With Colorado, Washington, Oregon, and even the District of Columbia having legalized marijuana in the past few years, it is important to understand Utah’s metabolite DUI laws. Even if you have smoked legally in one of these states, or one of the many additional states where medical marijuana is legal, you can still get a DUI charge in the Beehive State.
As with most legal dilemmas, Utah’s metabolite DUI can use some in-depth explanation. Here at Kelly Cardon & Associates, we strive to provide information and resources to those in need. As marijuana laws become varied state-by-state, Utah’s laws have become even more important to understand.
Metabolite DUI Explained
Utah’s metabolite DUI statute is extremely strict. In fact, it is illegal to operate a vehicle if you have any measurable amount of a controlled substance in your system. In other words, it doesn’t matter if you are impaired while driving so long as there is still the remnants of the drug in your system, and this includes marijuana.
If you are traveling back from a long weekend in Colorado where you decided to try legal marijuana for yourself, you could get charged under this statute. In fact, an officer does not need a warrant for this charge. If you are pulled over on your way back to Utah and tell the officer you smoked marijuana over the weekend in Colorado, you will be charged without a doubt.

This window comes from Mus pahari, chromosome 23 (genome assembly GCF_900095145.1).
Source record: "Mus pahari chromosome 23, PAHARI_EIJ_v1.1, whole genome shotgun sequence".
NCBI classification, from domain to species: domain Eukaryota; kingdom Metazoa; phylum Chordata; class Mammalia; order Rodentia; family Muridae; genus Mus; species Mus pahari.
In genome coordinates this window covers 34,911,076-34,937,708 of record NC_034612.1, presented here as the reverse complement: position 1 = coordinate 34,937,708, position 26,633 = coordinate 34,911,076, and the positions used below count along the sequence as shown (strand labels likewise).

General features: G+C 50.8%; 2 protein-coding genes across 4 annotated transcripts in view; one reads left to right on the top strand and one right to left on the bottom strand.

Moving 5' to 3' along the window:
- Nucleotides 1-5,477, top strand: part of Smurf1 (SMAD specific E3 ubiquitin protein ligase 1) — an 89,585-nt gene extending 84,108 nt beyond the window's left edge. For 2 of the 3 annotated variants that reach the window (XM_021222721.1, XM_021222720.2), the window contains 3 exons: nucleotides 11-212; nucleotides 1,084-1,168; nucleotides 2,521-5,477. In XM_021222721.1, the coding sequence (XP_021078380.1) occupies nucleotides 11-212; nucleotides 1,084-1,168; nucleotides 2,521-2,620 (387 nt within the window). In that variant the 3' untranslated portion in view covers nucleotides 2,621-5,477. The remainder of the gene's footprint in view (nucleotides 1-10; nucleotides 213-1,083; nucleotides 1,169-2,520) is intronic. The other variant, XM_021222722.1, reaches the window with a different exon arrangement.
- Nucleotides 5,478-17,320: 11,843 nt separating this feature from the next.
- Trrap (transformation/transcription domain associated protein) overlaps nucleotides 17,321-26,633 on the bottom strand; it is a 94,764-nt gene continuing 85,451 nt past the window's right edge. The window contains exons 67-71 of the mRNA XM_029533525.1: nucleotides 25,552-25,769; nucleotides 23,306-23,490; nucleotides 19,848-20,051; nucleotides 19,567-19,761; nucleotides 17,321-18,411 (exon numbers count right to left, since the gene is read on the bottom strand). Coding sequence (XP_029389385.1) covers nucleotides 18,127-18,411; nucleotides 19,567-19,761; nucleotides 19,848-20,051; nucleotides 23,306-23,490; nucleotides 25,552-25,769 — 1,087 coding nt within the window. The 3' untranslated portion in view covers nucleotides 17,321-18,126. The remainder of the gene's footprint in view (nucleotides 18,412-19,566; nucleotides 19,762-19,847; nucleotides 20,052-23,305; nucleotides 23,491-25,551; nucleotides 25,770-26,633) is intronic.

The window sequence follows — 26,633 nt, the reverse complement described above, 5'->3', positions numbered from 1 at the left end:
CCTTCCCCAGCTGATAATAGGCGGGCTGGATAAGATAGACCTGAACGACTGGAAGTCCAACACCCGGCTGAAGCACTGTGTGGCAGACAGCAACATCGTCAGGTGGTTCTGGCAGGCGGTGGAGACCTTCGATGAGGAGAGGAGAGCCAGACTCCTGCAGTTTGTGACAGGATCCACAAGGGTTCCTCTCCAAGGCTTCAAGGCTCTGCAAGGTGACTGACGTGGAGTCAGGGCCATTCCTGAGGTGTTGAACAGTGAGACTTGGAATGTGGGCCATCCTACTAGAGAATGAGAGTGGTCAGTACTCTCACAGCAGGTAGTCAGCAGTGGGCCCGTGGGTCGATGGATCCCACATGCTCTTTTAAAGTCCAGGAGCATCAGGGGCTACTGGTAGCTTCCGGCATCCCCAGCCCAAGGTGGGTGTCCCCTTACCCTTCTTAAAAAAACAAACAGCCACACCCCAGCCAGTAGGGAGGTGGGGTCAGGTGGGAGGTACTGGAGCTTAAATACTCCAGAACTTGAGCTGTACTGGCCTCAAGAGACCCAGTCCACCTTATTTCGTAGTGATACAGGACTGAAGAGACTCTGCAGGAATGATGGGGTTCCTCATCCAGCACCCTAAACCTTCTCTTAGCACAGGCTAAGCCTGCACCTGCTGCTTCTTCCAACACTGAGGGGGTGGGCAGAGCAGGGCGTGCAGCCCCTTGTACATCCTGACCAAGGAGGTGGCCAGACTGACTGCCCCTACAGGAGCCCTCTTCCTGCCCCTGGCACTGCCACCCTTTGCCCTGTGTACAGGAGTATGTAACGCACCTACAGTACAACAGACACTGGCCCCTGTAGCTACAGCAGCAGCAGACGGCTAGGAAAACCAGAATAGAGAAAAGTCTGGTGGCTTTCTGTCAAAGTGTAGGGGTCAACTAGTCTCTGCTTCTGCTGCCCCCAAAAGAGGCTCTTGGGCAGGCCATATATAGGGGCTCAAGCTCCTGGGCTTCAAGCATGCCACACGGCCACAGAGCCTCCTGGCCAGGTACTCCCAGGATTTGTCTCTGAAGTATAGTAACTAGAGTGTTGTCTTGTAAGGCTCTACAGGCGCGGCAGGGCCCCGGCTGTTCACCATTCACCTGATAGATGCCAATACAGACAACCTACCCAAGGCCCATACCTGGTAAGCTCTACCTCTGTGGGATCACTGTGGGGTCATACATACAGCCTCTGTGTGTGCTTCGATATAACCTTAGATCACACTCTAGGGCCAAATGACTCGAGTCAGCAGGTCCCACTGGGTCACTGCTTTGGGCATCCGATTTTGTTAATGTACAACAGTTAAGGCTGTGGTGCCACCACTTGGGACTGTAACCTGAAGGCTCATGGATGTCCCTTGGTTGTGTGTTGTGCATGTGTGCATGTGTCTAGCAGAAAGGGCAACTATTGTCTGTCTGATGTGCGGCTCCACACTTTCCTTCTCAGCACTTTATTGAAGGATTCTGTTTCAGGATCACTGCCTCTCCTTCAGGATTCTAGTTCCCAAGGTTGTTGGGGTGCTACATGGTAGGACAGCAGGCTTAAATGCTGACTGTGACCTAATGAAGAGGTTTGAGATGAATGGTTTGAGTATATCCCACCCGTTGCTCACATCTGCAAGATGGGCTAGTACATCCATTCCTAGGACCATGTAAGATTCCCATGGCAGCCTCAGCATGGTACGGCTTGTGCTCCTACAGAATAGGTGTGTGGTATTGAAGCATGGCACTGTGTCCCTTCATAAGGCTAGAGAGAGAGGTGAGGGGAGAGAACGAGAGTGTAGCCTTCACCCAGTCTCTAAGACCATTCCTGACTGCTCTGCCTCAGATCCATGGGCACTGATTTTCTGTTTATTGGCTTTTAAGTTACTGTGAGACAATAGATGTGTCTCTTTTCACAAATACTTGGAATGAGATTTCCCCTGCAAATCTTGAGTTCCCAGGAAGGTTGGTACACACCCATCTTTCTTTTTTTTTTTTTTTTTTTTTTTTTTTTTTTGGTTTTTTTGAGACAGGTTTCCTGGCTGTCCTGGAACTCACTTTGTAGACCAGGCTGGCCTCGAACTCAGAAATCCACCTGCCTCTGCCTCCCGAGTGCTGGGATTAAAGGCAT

What is even more concerning is that marijuana can remain in your system for weeks after you have smoked it. So you could have returned from Colorado and a week later get charged with a metabolite DUI despite being stone cold sober at the time of your arrest.
Metabolite Statute Charges
In Utah, a metabolite DUI charge is equivalent to a first offense drunk driving charge, a class B misdemeanor. This charge carries a maximum of six months in jail and up to a $1,000 fine. However, this is usually not the only charges that could be faced. Even the simple fact of having a metabolite in your system could sway the judge or jury to add substance abuse treatment to the punishment.
Additionally, possession of a controlled substance or paraphernalia could be added on as well. In Utah, internal possession is a serious crime that only requires you to have a measurable amount of an illegal substance in your system to be charged. Under internal possession, you will face drug charges such as possession of a controlled substance.
Kelly Cardon: Utah’s DUI Defense
As you can see, drunk driving is not the only activity that can have you facing a DUI charge in Utah. The state’s metabolite DUI statute can make legal consumption of marijuana in Colorado an illegal activity that can bring forth charges for weeks after your trip.
If you are have been charged with a DUI in Utah, you need a good legal team on your side. You can contact Kelly Cardon & Associates here to get your free case analysis.